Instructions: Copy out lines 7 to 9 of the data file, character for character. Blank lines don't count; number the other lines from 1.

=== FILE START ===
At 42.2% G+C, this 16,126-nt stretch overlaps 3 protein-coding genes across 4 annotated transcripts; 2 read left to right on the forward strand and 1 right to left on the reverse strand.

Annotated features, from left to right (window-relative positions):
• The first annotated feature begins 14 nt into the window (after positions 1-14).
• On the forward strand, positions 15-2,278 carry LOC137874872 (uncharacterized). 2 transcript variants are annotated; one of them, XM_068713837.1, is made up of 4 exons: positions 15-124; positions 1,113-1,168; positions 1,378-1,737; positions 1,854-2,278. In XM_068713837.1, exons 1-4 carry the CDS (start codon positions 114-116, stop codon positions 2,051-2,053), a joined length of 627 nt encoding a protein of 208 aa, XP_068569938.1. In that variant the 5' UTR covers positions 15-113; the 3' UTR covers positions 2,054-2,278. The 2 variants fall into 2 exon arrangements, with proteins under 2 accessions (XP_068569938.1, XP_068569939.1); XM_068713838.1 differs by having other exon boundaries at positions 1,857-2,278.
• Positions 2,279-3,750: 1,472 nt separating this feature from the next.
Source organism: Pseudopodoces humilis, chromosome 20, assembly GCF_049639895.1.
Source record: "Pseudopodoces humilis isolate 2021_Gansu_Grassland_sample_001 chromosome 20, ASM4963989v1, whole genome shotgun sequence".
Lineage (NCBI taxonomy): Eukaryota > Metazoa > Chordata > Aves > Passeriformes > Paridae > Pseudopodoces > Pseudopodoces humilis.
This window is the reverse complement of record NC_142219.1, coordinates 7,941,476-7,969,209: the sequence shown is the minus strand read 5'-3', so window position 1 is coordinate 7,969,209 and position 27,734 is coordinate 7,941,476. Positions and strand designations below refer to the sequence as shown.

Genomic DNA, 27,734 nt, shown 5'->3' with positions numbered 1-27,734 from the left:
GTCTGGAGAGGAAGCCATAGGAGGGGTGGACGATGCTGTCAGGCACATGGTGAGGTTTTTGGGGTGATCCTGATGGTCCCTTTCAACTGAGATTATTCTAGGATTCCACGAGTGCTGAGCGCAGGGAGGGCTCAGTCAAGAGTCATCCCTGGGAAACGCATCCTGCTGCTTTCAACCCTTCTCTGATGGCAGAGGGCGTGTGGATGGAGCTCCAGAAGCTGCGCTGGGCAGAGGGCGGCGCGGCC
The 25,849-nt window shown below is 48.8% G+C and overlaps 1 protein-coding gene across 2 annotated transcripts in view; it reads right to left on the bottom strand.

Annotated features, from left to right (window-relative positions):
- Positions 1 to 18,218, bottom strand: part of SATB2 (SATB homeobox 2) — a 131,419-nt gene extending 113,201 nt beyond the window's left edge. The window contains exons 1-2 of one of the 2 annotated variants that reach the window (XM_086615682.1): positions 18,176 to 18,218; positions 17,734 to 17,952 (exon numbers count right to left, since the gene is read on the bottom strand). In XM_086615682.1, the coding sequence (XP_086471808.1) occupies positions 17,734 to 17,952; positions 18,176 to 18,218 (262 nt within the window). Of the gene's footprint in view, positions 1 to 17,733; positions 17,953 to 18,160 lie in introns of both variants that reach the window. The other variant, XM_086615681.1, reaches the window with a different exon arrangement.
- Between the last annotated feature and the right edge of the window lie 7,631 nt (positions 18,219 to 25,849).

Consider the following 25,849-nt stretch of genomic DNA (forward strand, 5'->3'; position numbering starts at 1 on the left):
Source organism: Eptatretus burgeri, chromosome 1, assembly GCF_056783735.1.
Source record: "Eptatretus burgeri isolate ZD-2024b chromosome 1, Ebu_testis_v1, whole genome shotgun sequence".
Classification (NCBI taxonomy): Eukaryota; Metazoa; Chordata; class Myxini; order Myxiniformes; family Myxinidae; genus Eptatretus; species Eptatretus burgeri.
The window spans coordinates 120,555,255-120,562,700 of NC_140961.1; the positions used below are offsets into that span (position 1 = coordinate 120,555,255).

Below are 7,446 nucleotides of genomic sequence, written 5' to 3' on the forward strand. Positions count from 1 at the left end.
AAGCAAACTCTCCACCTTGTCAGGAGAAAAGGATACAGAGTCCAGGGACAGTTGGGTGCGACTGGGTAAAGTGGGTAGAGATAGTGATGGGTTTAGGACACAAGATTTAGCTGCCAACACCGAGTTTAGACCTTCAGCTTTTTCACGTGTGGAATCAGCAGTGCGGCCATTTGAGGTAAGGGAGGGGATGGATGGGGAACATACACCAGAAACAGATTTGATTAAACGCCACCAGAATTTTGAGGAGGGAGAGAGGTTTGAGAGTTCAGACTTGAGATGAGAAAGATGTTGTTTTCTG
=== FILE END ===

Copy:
Source record: "Pseudopodoces humilis isolate 2021_Gansu_Grassland_sample_001 chromosome 20, ASM4963989v1, whole genome shotgun sequence".
Lineage (NCBI taxonomy): Eukaryota > Metazoa > Chordata > Aves > Passeriformes > Paridae > Pseudopodoces > Pseudopodoces humilis.
This window is the reverse complement of record NC_142219.1, coordinates 7,941,476-7,969,209: the sequence shown is the minus strand read 5'-3', so window position 1 is coordinate 7,969,209 and position 27,734 is coordinate 7,941,476. Positions and strand designations below refer to the sequence as shown.